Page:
It is also possible to rearrange the message suggested above or provide more or less information in a message. It is also possible that many commands may be contained in a single message. For this purpose, the commands may be delimited by length fields or command delimiter code within the message body. The command may also be delimited to multiple commands by predefining positions for the commands within the message itself or a particular command may signal the requirement for further commands within the same message. The simple message provided above should not be considered as limiting and other message formats and commands contained therein may come to mind depending on the particular device to be triggered or the like.
An entire program may be transmitted to a device via a one way pager 110 for checking the status of a target and make choices based on self contained logic within the message. For example, a JAVA applet may be transmitted with a JAVA Virtual Machine implemented in the target receiver or target device where the Virtual Machine is augmented with a library of functions to access external controls and sensors of the device. Such an applet upon receipt may perform extensive data collection and perform advanced corrective actions.
In the embodiment of
In the embodiment of
As previously discussed, the command may include a minimum duration of action component (e.g. that a voltage is to be applied for a minimum of 30 seconds) in order to ensure that a particular action is only performed in response to receipt of a bonafide command. In such a case, the target device would be set to only respond to the trigger if the trigger lasted at least a specified duration. Similarly, a particular duration may be specified between the performance of the individual components of a sequence of operations or commands.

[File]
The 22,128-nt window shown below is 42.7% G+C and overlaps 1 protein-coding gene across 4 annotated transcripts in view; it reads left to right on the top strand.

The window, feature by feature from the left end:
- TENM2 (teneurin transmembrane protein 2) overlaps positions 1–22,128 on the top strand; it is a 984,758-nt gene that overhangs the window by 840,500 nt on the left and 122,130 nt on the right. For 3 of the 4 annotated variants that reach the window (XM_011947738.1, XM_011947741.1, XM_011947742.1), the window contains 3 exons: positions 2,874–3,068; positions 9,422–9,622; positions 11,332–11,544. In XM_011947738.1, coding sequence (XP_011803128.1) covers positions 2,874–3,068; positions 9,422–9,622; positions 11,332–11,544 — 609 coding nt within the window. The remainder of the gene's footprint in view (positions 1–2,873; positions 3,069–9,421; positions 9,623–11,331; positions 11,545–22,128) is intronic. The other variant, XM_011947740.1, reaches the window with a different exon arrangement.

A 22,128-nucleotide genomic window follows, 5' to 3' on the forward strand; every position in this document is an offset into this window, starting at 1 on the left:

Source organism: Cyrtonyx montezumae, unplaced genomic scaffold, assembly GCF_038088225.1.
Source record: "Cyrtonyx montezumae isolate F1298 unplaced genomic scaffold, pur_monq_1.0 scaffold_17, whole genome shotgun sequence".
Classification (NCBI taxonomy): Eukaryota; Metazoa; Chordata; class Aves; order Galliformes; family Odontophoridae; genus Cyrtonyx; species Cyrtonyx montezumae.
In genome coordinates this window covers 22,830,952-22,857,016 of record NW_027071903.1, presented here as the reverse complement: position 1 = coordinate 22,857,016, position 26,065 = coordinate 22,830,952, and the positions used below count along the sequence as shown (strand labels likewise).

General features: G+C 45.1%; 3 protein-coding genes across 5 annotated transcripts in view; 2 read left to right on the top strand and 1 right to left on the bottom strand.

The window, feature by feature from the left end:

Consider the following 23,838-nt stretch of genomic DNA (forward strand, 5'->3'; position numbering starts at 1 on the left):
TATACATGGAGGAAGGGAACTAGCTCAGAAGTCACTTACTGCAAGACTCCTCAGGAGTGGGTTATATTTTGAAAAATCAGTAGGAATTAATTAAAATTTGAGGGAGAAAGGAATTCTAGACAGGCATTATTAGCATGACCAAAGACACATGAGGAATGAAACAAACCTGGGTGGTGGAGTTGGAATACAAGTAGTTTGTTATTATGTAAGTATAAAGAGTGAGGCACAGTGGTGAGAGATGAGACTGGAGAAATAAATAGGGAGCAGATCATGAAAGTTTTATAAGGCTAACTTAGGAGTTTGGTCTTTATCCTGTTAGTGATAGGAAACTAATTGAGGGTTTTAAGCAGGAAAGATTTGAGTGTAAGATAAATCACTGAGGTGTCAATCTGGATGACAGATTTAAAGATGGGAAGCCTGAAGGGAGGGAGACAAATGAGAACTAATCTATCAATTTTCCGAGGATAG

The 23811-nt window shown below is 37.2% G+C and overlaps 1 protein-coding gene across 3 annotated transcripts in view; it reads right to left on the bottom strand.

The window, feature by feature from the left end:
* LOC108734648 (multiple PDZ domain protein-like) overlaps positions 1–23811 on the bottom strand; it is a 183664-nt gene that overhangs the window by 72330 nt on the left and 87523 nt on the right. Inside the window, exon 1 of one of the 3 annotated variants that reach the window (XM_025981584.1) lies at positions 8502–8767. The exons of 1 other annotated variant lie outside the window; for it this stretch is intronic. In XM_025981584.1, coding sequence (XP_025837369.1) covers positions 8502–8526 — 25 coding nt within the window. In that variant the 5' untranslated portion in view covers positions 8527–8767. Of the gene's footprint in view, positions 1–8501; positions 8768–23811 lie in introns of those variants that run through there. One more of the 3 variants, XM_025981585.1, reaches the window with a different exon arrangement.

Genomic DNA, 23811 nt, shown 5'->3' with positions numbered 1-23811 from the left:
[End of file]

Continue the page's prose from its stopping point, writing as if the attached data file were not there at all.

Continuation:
For example, in a simple mechanical system the command signal generator 140 can produce a high or low voltage for driving a solenoid connected to an arm that pushes a simple reset button on the target device 150. For an electronic system, a trigger pulse can be sent by the command signal generator 140 to change the state of a particular flip-flop and thereby reset the trigger device 150. For a computer-controlled target device 150, the command signal generator 140 can generate a serial command string that causes the device 150 to be reset. While the examples given are for specific methods of performing a reset operation on or at the target device, it is clear that other operations might be performed instead of, or in addition to, a reset operation, and these are contemplated by the inventor as being within the scope of the invention. It is equally obvious that other specific methods of performing various mechanical, electrical, or computer-driven operations would be suitable, and these are also contemplated by the inventor as being within the scope of the invention.
In an alternate embodiment, the command signal generator 140 is not present, with one or more commands or trigger signals being directly generated by the message compare function 130 as the result of the comparison. In particular, this embodiment is useful when the target device 150 has a software-controlled component that is activated by receipt of a particular command string. In such a situation, the message produced as a result of the comparison performed by the message compare function 130 is one of the set of acceptable command strings for causing actions by the software-controlled component of the target device 150, and the message is received directly by the target device 150 from the message compare 130.
An alternate embodiment of the invention which allows responses to be generated by the system and/or to be forwarded from the target device is shown as a block diagram in FIG. 2. In the embodiment of
In this embodiment, either the target device 250 has the capability of generating one or more signals or other messages in response to the commands received, or the system of the invention has the capability of sensing the state of the target device 250 after receipt of the commands. If there is a response generation function that is integral to the target device 250, the target device provides one or more responses to the received commands. These responses may be either sent directly to the optional signal buffer 220, or to the paging transceiver 210 if the signal buffer 220 is not present, or alternatively may be received and modified by a response generation function 260 that is part of the system of the invention. Alternatively, the response generation function 260 may itself generate one or more responses based on a sensing of the state of the target device 250 after execution of the received commands.